In the visitor center waiting on our tour.
The park ranger gave us an interpretive tour of the site. We learned about the Musgroves and the mill itself. We walked where the British soldiers had camped and learned why they chose the site. The ranger spoke to us about a memorial built to honor Mary Musgrove and the mystery around it. The children learned that history has many mysteries.
Learning about the monument.
We made our way to the Enoree river and stood where the first and last shots of the battle were fired.
The ranger discussed why the spot was so important for the time period. We learned about river fords and shoals. He pointed out evidence of local wildlife. The children were intrigued by the deer tracks in the mud.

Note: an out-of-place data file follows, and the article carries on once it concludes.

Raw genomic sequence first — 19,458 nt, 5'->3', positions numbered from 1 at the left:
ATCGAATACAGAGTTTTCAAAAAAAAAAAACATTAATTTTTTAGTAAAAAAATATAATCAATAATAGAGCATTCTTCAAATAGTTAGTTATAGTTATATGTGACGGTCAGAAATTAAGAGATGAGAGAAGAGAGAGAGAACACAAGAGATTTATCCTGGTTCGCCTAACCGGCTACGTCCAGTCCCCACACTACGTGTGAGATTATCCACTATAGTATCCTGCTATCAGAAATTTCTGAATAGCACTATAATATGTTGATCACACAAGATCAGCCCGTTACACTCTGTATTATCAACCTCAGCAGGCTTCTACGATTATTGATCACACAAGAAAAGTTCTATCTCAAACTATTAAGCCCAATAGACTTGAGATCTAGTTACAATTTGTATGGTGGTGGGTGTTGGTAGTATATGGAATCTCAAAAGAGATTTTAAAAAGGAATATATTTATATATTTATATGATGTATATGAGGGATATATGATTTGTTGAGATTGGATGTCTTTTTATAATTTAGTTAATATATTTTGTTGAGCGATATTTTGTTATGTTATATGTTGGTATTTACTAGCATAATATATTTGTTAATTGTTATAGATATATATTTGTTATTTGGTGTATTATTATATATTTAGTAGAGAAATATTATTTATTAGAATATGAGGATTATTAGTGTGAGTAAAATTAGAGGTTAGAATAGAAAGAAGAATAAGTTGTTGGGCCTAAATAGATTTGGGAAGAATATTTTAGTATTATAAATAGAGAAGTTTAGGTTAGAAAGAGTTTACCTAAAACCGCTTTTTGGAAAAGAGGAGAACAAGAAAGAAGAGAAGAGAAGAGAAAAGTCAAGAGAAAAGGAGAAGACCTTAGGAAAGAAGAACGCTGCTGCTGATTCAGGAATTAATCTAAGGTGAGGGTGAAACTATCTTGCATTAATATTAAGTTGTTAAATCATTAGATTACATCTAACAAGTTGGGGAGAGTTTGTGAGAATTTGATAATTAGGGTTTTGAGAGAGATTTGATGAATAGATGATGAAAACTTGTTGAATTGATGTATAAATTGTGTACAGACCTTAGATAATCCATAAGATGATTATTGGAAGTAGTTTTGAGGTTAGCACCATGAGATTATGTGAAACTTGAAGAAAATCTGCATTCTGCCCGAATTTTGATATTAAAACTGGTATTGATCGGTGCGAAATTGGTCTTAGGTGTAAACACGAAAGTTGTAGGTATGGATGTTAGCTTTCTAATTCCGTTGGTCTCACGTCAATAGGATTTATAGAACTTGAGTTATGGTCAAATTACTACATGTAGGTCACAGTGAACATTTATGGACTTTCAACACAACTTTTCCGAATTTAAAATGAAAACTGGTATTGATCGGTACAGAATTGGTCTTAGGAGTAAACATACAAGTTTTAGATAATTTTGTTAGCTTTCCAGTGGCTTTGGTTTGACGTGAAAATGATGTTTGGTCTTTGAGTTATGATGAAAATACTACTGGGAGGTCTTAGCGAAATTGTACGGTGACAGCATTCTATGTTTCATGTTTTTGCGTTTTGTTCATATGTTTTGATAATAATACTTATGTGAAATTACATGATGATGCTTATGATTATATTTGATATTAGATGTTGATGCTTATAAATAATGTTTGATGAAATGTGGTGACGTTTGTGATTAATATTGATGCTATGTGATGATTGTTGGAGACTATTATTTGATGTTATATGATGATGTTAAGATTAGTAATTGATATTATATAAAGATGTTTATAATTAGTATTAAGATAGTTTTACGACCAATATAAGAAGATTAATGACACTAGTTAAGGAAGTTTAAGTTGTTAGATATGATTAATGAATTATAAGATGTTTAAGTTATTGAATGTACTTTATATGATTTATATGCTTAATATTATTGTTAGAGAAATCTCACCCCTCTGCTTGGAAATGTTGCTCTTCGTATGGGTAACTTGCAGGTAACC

We made our way down the trail to the site of the mill. It has long since washed away in a flood. We learned that the mill stones are at least six foot beneath the surface. The trees surrounding the site are gnarled and uniquely shaped. The ranger told us how the mill run was made and how the island was formed.
We trekked further up river and saw the pylons of an early bridge. The iron supports that stuck up from the concrete structures were bent. We were told that the water had bent them when the river had flooded. Water is a magnificent force of nature.
As we weaved our way along the trail, we took in the splendor of the woodlands. We came out of the woods at the edge of a pond. The pond was not there during the time of the Musgroves. It was a later addition when the land was used by an orphanage. The pond was dug for the cattle.
We departed the park with new knowledge of the area and a place that we will definitely come back to visit!